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‘Odd bits’ history collection number three

The 1887 Fulton County Republican was very progressive in suggesting our supervisors provide the sheriff with a telephone. (Photo courtesy of Peter Betz)

Herewith appears yet another collection of accidently-encountered ‘Odd Bits’ resurrected from journalistic obscurity for our reader’s enjoyment.

On Dec. 6, 1887, the Fulton County Republican announced this breakthrough in modern communication: “The Poor House has been put in telephonic communication with the outside world, and the next step should be placing a telephone in the Sheriff’s Office, as it is just as necessary the sheriff have all facilities possible to aid him in discharging his duties. It would be as much a convenience to the public as to the sheriff.”

The following Sept. 9, 1925 Morning Herald story proves you simply can’t fix stupid.

“An attempt to dislodge an apple from a tree resulted fatally for William Spanfelner, 16, 35 Maple Street, Gloversville. He noticed some apples in a tree and started to knock one down by swinging the butt of his shotgun against it. The safety catch was set, but in some manner, both catch and trigger caught against a twig on the tree. As a result, the shell was fired.”

FJ&G management had something to chew about when the Oct. 10, 1922 Herald reported, “Several boys rifled the gum machines at the FJ&G steam station last night. Night watchman Butler tried to catch the pilferers but was unsuccessful. The machines were emptied.”

Once upon a time there really was a mill on Hales Mills Road. The Oct. 27, 1890 Republican declared, “The excellent quality of buckwheat flour produced by Hale’s Mill has come to be recognized far and near. The mill is taxed to its utmost capacity.” What isn’t?

The May 19, 1926 Republican announced a selfless act of contrition had been performed by a former sinner.

“Hugh Knowles of Northville, former Ku Klux Klan organizer of that village, who last week visited the District Attorney’s office and confessed to an association with a fifteen-year-old girl, pleaded guilty and was sentenced to six months in the Onondaga Penitentiary. Knowles’ confession resulted from his religious conversion at a revival meeting, and he declared he “wanted to make himself right with God.”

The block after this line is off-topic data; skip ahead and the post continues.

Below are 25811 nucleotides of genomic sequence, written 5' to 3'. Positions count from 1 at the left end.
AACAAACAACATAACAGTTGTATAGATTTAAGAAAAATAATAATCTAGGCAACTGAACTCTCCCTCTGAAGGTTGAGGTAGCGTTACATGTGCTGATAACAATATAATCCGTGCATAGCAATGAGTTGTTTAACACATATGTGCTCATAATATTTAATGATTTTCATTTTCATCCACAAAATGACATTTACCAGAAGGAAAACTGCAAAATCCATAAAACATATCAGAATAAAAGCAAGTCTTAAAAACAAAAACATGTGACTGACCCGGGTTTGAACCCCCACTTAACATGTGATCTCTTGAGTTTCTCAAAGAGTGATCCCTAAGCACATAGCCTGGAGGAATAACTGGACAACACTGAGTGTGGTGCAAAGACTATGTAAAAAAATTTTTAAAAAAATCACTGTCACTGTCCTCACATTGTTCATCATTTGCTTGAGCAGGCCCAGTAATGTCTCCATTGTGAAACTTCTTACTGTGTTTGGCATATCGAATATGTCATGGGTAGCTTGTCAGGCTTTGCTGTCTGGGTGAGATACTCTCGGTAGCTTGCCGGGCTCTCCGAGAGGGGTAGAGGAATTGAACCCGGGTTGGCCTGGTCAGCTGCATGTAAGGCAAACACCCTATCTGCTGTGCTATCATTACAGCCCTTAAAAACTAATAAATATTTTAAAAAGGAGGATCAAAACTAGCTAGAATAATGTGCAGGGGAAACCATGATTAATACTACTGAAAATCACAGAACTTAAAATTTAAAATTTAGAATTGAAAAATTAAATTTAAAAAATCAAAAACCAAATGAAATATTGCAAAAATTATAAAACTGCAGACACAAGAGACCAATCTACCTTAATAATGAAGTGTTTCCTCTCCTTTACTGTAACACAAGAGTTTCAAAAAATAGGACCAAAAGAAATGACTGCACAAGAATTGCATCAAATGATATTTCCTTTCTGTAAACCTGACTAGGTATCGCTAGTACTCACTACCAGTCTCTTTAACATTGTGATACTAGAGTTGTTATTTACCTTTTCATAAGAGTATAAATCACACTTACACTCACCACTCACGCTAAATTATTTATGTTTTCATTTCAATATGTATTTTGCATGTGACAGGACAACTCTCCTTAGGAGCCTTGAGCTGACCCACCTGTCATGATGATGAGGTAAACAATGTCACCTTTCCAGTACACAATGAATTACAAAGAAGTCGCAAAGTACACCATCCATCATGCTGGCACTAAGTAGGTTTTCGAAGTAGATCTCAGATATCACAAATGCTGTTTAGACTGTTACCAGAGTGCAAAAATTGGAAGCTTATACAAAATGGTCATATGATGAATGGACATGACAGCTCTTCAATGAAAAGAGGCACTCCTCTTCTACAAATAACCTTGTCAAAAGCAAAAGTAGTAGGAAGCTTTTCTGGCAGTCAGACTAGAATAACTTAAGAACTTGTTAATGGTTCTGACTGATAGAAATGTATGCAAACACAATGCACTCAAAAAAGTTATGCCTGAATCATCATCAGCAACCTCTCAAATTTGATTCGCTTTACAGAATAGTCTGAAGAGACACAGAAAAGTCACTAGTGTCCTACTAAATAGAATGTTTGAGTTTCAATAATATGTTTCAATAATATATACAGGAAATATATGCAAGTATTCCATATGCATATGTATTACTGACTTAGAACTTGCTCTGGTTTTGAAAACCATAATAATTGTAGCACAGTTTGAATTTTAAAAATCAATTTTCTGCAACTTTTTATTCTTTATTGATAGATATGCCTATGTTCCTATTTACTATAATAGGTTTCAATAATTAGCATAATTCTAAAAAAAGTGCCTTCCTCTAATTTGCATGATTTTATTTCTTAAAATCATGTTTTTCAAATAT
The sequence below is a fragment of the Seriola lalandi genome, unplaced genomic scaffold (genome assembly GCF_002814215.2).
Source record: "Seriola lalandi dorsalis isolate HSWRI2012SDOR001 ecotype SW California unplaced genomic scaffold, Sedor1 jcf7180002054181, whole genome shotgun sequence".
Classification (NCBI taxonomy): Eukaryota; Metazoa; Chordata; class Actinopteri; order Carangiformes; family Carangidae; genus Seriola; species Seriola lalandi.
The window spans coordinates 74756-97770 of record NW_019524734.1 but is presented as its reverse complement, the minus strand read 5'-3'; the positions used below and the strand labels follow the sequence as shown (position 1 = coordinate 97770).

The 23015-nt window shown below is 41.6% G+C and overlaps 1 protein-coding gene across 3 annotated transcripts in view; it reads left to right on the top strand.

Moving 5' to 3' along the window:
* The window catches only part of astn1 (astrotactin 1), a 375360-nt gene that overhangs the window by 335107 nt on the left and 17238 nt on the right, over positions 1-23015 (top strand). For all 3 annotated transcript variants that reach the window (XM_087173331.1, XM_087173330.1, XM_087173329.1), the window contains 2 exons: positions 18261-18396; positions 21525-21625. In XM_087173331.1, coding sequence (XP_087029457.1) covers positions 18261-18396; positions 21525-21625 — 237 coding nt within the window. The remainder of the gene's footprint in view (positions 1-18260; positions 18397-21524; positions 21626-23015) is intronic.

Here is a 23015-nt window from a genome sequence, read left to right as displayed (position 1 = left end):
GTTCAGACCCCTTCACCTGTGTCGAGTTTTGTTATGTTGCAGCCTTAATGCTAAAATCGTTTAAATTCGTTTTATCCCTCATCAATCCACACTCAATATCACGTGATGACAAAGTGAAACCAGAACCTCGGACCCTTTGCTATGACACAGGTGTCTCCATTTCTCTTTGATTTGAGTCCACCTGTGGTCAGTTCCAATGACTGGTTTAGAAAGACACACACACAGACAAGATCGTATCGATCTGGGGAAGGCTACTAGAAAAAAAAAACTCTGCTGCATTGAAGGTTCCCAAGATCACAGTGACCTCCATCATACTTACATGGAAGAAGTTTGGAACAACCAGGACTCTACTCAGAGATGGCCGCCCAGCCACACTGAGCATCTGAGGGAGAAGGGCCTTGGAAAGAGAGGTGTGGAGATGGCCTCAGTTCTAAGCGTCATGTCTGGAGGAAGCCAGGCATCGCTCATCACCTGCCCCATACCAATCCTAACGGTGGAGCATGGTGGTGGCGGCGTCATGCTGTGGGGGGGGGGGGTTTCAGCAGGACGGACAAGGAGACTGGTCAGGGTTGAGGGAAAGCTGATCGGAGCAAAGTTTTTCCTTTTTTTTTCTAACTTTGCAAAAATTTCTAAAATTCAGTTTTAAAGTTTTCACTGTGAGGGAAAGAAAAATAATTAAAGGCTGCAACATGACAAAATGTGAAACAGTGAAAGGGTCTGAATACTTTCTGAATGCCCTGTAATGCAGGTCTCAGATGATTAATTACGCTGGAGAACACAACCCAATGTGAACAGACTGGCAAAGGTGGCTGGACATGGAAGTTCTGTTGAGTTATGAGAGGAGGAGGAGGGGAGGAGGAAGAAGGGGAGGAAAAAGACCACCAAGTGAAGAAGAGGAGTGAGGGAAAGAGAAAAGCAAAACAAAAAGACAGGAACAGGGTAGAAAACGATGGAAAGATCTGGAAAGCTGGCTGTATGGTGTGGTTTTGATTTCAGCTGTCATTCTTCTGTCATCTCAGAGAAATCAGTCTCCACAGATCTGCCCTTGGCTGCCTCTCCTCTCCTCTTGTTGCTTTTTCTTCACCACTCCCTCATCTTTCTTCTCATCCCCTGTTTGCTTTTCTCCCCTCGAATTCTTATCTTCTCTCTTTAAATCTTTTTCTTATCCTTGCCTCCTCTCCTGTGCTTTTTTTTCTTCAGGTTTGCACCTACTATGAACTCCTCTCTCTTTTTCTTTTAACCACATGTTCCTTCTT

Returning to the ‘can’t fix stupid’ category, the Dec. 16, 1908 Republican related, “An unusual cause for a fire has been reported in the burning of Fred Heroth’s residence in Stone Arabia. Mr. Heroth was doing some blasting near his home and placed some dynamite in the oven to warm it. The house was blown to pieces. No one was home at the time.”

Valued readers, please learn from this unfortunate example never to warm your cold dynamite in your kitchen stove. Also avoid using your microwave or toaster oven.

For our earliest odd bit, the July 7, 1840 Little Falls Mohawk Courier, under the headline, “A Log Cabin’ Demolished” published this story of old-time political zeal gone wrong.

“A log cabin was raised (constructed) in the Town of Broadalbin Thursday last by the ‘feds’ (Federalists) in honor of Harrison & Tyler. Some 60 attended, and there was literally “great excitement” since hard cider and things even stronger were freely provided. That peaceable, quiet place never experienced such a scene of intemperance as on the few days this log cabin was allowed to stand. After consultations among the more temperate and sober-minded ‘feds’, they determined to remove their log cabin, believing the cause of Harrison and Tyler would be injured if it remained standing. So be it remembered that on the 4th of July 1840, there assembled in the Town of Broadalbin Fulton County some 100 ‘feds’, and in a peaceful and quiet manner, they surrounded the log cabin, tore it from its foundation, and buried it without the honors of war. The log cabin was fairly murdered in infancy.”

When an oil stove caught fire on July 7, 1906, the Canajoharie Courier reported, “An alarm was sent, but it was so close to five o’clock that everybody thought it was the usual weekly alarm test. Flames were smothered with rugs, and the stove heaved into the yard.”

The Dec. 30, 1918 Rome Daily Sentinel noted, “A Geneva man decided not to kill any chickens for Christmas dinner, so his Christmas feast was pork. Meanwhile, Christmas thieves stole every chicken.”

The Sept. 24, 1874 Utica Morning Herald observed, “Charles Sak of Syracuse, the brakeman on Conductor Vedder’s freight train, was killed by falling under the cars at Tribes Hill on Saturday. Brakeman Abercrombie, who was seriously injured at St. Johnsville two weeks ago, was also on Vedder’s crew. Conductor Vedder has had hard luck lately.”

Hamming things up in conclusion, columnist Hugh Donlon, in the May 11, 1944 Amsterdam Recorder, amused readers with this piggish gem.

“During 1943, due to rationing of meat products, Howard DeGraff of Danescara Farms decided to raise pigs on a large scale. District Attorney Charles Tracy was promised a ham. Time having passed, Tracy recently reminded DeGraff he had a ham coming. Yesterday Tracy was informed by telephone that his ham was on the way. Shortly, a pig, ten weeks old, was delivered to Mr. Tracy’s office by a taxi driver, compliments of Mr. DeGraff, harnessed after the manner of a dog and held by a leash. It was temporarily placed in a storeroom while business continued, but it didn’t take kindly to the location, uttering porcine expostulations and reducing storeroom contents to less than useful conditions. The pig has been consigned to the farm of a friend.”

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